“Gregg Bordowitz: I Wanna Be Well” is a personal and singular record of an artist who has been living with HIV for more than half of his adult life. Born in Brooklyn in 1964 and raised mostly in Queens, Bordowitz transformed his art practice in the mid-1980s in response to the AIDS public health crisis. Working with New York’s ACT UP (AIDS Coalition to Unleash Power) and several video collectives that he co-founded, he organized and documented a number of protests against government inaction, and advocated for health education and harm reduction. He also created remarkable video portraits of himself and others living with the disease, often using his “personal history as a way to tell a story shared by many.” The first comprehensive overview of Bordowitz’s prodigious and influential career, “I Wanna Be Well” surveys 30 years of his practice alongside the coalitions of activists, artists, writers, thinkers, and friends who have shaped his life—and among whom he continues to find sustenance.
Named after a 1977 Ramones song, “I Wanna Be Well” traces connections between Bordowitz’s intimate depictions of living with AIDS and the continuing global AIDS crisis. The relationship between art and activism is critical to Bordowitz’s sustained investigations of identity, illness, and desire. While developing a visual language capable of communicating harm-reduction models to a broad public, he made videos and television broadcasts that juxtaposed performance documentation, archival footage, role play, and recordings of protest demonstrations, drawing influence from feminist conceptual art. More recently, Bordowitz has engaged in live and recorded performances that explore the nexus of religious, sexual, political, and cultural identities with which he affiliates. The exhibition features these performances alongside his foundational videos and films, as well as drawings, poems, sculptures, ephemera, and works by artist friends.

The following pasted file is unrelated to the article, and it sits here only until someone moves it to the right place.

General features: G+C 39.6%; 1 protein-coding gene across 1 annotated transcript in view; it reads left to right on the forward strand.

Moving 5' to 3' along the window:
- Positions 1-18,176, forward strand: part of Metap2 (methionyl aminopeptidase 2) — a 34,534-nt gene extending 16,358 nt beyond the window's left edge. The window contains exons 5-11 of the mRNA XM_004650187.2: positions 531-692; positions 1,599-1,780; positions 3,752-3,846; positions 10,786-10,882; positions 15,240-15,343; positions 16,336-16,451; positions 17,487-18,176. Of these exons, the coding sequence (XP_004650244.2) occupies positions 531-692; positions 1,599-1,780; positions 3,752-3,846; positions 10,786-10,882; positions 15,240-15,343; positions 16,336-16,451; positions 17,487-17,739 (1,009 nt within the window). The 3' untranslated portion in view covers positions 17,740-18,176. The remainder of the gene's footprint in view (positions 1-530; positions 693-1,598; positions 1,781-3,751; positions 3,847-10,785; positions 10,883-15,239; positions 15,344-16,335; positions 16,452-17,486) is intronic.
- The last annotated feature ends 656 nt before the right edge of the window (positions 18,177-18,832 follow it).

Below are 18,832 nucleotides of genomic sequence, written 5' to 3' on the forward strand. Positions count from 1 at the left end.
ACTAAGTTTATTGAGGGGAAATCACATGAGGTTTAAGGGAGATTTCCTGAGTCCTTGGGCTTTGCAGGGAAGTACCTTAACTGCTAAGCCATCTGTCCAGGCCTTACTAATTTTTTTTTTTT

Bordowitz’s career began in a time of desperation and great loss. While he has survived one harrowing period in American history, he reminds us that “the AIDS crisis is still beginning” and continues to exact an enormous toll on people in the US and abroad without access to life-saving medicines. Initially organized before the coronavirus pandemic and delayed because of it, “I Wanna Be Well” raises broad questions about how we define health, community, and care. Presented in a moment marked by suffering but also hope, the exhibition offers instruction from another precarious time of affliction. Sustaining his work over more than three decades under evolving specters of death, Bordowitz has used his art to testify, memorialize, and remind us of what we owe to each other.